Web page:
The audacity of dopes
One of the things that continually astonishes me is the chutzpah of some of the so-called conservatives in this country. I mean, they sat there like complete morons waving their little flags for eight years while Dick Cheney and his meat puppet Jorge Arbusto drove this country into a metaphorical ditch, and as soon as they lost the White House almost two years ago, the right wing started in with all this business about how Barack Obama and the Democratic Party ruined the economy and turned the United States from a constitutional republic into some kind of socialist nightmare where old folks are pried forcefully from their Buicks in Walmart parking lots, their voting records are examined to filter out those few elderly liberals who aren’t driving Volvos, and then the Republican oldsters are shunted off to death camps in Barry Hussein-O’s gulag.
Ahem. I won’t comment on the irony of flag-waving so-called patriots operating out of the Joe Stalin playbook. The wimpy liberal in me says, oui, I understand that people are stressed and angry and feel all discombobulated about the way things are going, and it’s easy to point fingers when Rupert Murdoch and Roger Ailes and Bill O’Reilly and Sean Hannity and Sarah Palin and Glenn Beck and the rest of the cheerleaders of the flying-monkey contingent of the right wing are pointing fingers. But then the part of me that has had enough of this nonsense wants to tell anyone who offers these feeble clowntime excuses for an argument that their inflammatory Foxaganda doesn’t pass the smell test. As in: “You clowns had eight years in the White House to stack the deck they way you like it, and now there’s a different crew running things, so please go to the back of the room now, sit down, STFU and let the adults fix the mess you idiots made when Dicksferatu Cheney and Jethro Mussolini were calling the shots.”
This entire business makes me a sad panda, though. I really don’t want things to be so polarized, and I have more than a few friends who profess conservative Republican politics, and I respect them for their positions, even if we have a “we’ll just agree that we disagree” stance on discussing the issues. Yeah, I know, it sounds crazy, but it really pains me that I can’t talk politics anymore with people who watch a lot of Murdoch media programming, because I really get sick and tired of being called a goddamn communist by people who don’t have the open-mindedness or patience to sit down with me and have a reasonable discussion about what’s going on in our city, or state, or country, or the world. And this makes me deeply sad.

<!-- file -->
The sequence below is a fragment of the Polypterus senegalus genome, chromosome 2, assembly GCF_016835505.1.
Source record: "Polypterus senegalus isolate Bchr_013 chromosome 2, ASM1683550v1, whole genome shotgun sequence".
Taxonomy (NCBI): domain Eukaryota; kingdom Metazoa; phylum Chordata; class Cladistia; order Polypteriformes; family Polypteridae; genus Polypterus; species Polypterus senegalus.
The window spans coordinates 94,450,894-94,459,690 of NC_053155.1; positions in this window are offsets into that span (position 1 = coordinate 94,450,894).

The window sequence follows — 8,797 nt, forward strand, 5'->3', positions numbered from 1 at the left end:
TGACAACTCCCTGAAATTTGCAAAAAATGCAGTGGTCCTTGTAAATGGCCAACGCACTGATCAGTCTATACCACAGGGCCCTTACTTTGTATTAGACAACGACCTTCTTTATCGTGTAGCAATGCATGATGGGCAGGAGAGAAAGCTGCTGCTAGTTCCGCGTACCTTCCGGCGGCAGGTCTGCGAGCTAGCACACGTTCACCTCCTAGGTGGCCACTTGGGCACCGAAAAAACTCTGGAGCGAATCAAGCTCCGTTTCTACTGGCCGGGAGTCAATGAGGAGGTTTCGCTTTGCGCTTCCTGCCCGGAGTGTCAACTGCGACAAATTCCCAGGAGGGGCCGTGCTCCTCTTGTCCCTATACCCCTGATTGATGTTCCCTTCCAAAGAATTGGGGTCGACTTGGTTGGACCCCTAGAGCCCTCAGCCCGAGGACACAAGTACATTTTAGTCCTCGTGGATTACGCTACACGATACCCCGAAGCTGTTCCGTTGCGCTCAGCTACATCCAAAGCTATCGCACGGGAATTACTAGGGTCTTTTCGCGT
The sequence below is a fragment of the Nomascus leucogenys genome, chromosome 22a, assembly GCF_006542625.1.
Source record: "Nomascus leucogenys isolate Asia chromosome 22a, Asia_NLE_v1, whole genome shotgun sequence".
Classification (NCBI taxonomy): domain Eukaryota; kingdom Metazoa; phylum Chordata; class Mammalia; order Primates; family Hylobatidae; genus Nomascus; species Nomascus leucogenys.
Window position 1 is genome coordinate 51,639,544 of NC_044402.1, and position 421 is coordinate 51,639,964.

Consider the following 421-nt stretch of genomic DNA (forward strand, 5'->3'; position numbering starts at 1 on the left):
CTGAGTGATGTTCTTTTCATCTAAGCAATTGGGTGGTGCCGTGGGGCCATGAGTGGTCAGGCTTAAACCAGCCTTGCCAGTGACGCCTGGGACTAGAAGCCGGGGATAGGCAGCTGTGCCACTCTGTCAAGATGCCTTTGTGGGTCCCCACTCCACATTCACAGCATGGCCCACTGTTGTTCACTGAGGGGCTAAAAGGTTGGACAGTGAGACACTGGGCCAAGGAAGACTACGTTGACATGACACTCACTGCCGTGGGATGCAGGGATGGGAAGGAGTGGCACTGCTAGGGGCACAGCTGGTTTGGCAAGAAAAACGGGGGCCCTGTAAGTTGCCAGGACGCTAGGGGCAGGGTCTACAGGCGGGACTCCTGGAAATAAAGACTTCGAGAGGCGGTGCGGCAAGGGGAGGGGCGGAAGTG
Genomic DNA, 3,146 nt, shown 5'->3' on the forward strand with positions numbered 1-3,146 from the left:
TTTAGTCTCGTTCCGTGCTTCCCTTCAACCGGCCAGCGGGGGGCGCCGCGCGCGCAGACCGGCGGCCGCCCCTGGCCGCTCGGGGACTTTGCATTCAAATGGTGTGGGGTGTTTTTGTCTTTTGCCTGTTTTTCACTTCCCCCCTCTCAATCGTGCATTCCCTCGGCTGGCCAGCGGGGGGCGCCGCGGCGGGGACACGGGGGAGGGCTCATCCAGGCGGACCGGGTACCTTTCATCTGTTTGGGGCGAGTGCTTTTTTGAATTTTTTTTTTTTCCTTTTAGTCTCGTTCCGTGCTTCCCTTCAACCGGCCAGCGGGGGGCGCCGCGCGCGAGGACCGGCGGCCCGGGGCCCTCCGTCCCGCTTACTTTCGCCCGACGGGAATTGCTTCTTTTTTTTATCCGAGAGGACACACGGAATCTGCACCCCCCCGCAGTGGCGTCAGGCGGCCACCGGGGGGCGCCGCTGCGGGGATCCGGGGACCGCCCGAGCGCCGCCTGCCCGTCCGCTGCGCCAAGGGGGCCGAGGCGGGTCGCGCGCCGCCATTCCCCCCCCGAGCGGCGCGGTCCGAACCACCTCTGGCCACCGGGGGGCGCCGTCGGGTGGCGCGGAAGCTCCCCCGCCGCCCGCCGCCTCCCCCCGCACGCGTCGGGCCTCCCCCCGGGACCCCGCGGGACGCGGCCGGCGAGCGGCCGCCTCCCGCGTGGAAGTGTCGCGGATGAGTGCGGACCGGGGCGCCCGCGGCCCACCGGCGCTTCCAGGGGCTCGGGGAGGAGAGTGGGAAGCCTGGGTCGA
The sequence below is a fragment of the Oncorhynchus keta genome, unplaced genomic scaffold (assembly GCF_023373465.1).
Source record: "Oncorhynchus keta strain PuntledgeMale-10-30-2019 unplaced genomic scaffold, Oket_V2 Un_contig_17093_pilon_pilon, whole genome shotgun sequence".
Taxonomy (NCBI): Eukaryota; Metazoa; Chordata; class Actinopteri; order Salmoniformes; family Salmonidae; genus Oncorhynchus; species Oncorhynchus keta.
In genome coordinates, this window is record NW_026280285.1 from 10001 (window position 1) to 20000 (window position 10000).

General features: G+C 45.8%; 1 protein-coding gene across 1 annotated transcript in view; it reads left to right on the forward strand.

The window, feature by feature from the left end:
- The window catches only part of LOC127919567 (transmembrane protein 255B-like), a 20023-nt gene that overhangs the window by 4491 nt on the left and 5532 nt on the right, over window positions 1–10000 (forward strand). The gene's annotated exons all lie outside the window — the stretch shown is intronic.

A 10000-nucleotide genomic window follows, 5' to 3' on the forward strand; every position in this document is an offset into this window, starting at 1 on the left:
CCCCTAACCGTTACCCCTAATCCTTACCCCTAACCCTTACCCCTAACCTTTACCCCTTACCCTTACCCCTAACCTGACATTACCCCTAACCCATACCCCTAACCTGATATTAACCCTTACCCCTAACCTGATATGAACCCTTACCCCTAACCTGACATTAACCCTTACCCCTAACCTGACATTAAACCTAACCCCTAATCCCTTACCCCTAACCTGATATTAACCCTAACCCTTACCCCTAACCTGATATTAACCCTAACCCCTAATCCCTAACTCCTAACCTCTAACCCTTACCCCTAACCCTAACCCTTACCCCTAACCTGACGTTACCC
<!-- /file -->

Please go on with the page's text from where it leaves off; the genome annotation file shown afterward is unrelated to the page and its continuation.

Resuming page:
Because I really think we can learn from each other. I don’t think politics has to be a dirty word. I think that business and government people can collaborate on finding solutions to what appears to be overwhelming problems. I think that strength springs from diversity much better than it can arise from closed systems, and that maybe some kind of swarmintel solution will materialize that we’re just not seeing right now, in kind of the way an ant colony that is much smarter than any of the little ants running around spraying pheromones on the ground to mark the path. And I don’t want government apparatchiks running everything any more than I want to see government drowned in Grover Norquist’s proverbial Dupont Circle bathtub so that the brothers Koch and the rest of the GOP rogues gallery of robber barons can rape and pillage whatever they haven’t gotten round to raping and pillaging yet.
So that’s what I’m thinking this Sunday night. Maybe I should go watch a baseball game. —Jackson Griffith